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Elegantiae latini sermonis seu Aloisia Sigaea Toletana De arcanis Amoris & Veneris Adjunctis Fragmentis quibusdam Eroticis. Pars Prima + Pars Secunda. (1757)
1757 - Lugd. Batavorum, Ex Typis Elzevirianis; Pagination: Pars Prima (Index+xxiv, 211pp) + Pars Secunda (Index+ii, 172pp); Size: in-8 (15 x 10 cm); Language: Text in Latin; BINDING: Full calf leather binding. Gilded covers. Spine title gilded. Gilded page edges; CONDITION: Contemporary full calf leather binding is tight and firm. Minor hole between a spine cover and front covers to the bottom. Spines and boards rubbed, corners a bit bumped. Some yellowing and occasionally foxing. A trace of ink on first endpapers. Pages/Text block complete and in a very good condition. Overall the condition to be VERY GOOD. Nicolas Chorier (September 1, 1612 - August 14, 1692) was a French lawyer, writer, and historian. He is known especially for his historical works on Dauphiné, as well as his erotic dialogue called The School of Women, or The Seven Flirtatious Discussions with Alosia (French: L'Academie des dames, ou les Sept entretiens galants d'Alosia)...The School of Women first appeared as a work in Latin entitled Aloisiae Sigaeae, Toletanae, Satyra sotadica de arcanis Amoris et Veneris. This manuscript claimed that it was originally written in Spanish by Luisa Sigea de Velasco, an erudite poetess and maid of honor at the court of Lisbon and was then translated into Latin by Jean or Johannes Meursius, a humanist born in Leiden, Holland in 1613. The attribution to Sigea was a lie and Meursius was a complete fabrication. The manuscript circulated through the libertine community at the beginning of the eighteenth century and was known in Latin under many different titles. The book is written in the form of a series of dialogues with Tullia, a twenty-six year-old Italian woman, the wife of Callias, who is charged with the sexual initiation of her young cousin, Ottavia..." (Wikipedia)"The most outspoken erotic work of the seventeenth century, and certainly the one rearest to true pornography." Kearney, History of Erotic Literature, 34. "The greatest of the Neo-Latin erotica..." Legman. Chorier wrote his work in Latin as the "Dialogues of Aloisia Sigea," supposedly translated from a Spanish original. Later editions ascribe it to Johannes Meursius the Dutch philologist with equal tongue-in-cheek.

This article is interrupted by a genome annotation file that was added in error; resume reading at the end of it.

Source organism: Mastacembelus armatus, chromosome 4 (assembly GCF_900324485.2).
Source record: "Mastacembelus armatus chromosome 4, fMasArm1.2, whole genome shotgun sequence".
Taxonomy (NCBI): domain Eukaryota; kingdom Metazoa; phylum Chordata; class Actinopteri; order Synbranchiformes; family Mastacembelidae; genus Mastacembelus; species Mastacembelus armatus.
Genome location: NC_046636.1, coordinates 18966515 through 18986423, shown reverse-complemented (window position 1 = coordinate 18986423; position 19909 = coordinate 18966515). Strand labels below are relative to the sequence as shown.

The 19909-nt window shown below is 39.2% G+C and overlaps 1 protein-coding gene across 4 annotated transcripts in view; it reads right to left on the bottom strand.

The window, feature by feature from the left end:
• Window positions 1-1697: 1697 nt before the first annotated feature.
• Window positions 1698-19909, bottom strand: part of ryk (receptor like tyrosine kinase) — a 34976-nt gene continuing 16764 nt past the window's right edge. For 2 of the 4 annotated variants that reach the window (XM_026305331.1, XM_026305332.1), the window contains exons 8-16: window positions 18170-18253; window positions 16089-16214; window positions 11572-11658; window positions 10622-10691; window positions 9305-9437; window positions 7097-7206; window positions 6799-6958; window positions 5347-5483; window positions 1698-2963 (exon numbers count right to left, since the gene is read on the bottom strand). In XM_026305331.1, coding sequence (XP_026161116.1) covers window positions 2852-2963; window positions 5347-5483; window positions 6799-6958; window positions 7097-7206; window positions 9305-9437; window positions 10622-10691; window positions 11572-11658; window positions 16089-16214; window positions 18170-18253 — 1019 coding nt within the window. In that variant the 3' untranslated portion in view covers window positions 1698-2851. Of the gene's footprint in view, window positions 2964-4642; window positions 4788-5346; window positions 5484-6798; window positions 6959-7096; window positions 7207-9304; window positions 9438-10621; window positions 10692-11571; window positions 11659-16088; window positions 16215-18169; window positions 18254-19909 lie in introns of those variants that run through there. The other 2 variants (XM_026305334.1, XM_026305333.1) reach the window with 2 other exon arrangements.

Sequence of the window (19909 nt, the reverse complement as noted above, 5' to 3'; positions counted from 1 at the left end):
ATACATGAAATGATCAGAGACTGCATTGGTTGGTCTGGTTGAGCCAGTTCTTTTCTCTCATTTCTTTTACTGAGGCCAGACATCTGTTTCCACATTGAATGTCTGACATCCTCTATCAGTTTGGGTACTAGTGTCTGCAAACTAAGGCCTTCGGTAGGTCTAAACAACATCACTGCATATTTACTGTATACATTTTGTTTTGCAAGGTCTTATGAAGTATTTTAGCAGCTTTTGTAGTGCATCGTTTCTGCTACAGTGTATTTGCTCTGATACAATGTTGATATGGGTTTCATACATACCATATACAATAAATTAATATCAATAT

[Bookseller: The Antiquarian Book - Srdjan Djeric]
Last Found On: 2013-07-26           Check availability:      Biblio    

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